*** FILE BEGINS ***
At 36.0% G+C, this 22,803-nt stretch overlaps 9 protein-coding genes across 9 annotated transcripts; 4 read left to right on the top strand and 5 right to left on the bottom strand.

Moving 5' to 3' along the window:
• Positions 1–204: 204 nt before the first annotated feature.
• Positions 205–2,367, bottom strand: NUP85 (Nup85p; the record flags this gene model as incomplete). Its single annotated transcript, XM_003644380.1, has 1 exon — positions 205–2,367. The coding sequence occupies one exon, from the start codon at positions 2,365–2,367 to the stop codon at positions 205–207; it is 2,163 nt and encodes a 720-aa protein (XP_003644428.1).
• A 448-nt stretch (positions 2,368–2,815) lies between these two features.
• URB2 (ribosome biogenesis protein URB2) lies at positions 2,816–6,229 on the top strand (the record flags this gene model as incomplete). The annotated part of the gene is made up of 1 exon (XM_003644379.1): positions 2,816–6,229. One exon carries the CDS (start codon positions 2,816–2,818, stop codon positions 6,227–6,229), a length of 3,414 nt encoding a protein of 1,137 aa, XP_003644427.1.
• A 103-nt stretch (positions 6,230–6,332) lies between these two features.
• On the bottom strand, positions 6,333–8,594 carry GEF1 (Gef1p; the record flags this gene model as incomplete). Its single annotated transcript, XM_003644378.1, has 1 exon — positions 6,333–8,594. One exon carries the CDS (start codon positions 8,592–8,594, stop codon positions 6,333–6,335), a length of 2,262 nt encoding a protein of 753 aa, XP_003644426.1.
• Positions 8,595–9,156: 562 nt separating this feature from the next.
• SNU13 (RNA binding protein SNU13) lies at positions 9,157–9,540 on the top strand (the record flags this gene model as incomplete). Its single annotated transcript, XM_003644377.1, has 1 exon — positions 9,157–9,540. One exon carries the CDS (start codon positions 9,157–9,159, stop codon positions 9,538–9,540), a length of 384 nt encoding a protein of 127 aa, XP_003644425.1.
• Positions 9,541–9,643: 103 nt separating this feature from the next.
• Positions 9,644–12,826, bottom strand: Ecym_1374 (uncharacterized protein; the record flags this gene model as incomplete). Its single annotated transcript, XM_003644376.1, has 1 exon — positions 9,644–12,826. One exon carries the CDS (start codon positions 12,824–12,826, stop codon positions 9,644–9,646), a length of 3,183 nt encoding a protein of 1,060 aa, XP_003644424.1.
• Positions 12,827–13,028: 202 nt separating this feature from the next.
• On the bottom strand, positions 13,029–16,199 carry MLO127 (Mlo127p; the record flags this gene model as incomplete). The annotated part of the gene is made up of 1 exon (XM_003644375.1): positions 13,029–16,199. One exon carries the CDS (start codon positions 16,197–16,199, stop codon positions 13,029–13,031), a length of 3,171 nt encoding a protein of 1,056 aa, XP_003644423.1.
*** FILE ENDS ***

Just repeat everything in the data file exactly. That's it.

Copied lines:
At 36.0% G+C, this 22,803-nt stretch overlaps 9 protein-coding genes across 9 annotated transcripts; 4 read left to right on the top strand and 5 right to left on the bottom strand.

Moving 5' to 3' along the window:
• Positions 1–204: 204 nt before the first annotated feature.
• Positions 205–2,367, bottom strand: NUP85 (Nup85p; the record flags this gene model as incomplete). Its single annotated transcript, XM_003644380.1, has 1 exon — positions 205–2,367. The coding sequence occupies one exon, from the start codon at positions 2,365–2,367 to the stop codon at positions 205–207; it is 2,163 nt and encodes a 720-aa protein (XP_003644428.1).
• A 448-nt stretch (positions 2,368–2,815) lies between these two features.
• URB2 (ribosome biogenesis protein URB2) lies at positions 2,816–6,229 on the top strand (the record flags this gene model as incomplete). The annotated part of the gene is made up of 1 exon (XM_003644379.1): positions 2,816–6,229. One exon carries the CDS (start codon positions 2,816–2,818, stop codon positions 6,227–6,229), a length of 3,414 nt encoding a protein of 1,137 aa, XP_003644427.1.
• A 103-nt stretch (positions 6,230–6,332) lies between these two features.
• On the bottom strand, positions 6,333–8,594 carry GEF1 (Gef1p; the record flags this gene model as incomplete). Its single annotated transcript, XM_003644378.1, has 1 exon — positions 6,333–8,594. One exon carries the CDS (start codon positions 8,592–8,594, stop codon positions 6,333–6,335), a length of 2,262 nt encoding a protein of 753 aa, XP_003644426.1.
• Positions 8,595–9,156: 562 nt separating this feature from the next.
• SNU13 (RNA binding protein SNU13) lies at positions 9,157–9,540 on the top strand (the record flags this gene model as incomplete). Its single annotated transcript, XM_003644377.1, has 1 exon — positions 9,157–9,540. One exon carries the CDS (start codon positions 9,157–9,159, stop codon positions 9,538–9,540), a length of 384 nt encoding a protein of 127 aa, XP_003644425.1.
• Positions 9,541–9,643: 103 nt separating this feature from the next.
• Positions 9,644–12,826, bottom strand: Ecym_1374 (uncharacterized protein; the record flags this gene model as incomplete). Its single annotated transcript, XM_003644376.1, has 1 exon — positions 9,644–12,826. One exon carries the CDS (start codon positions 12,824–12,826, stop codon positions 9,644–9,646), a length of 3,183 nt encoding a protein of 1,060 aa, XP_003644424.1.
• Positions 12,827–13,028: 202 nt separating this feature from the next.
• On the bottom strand, positions 13,029–16,199 carry MLO127 (Mlo127p; the record flags this gene model as incomplete). The annotated part of the gene is made up of 1 exon (XM_003644375.1): positions 13,029–16,199. One exon carries the CDS (start codon positions 16,197–16,199, stop codon positions 13,029–13,031), a length of 3,171 nt encoding a protein of 1,056 aa, XP_003644423.1.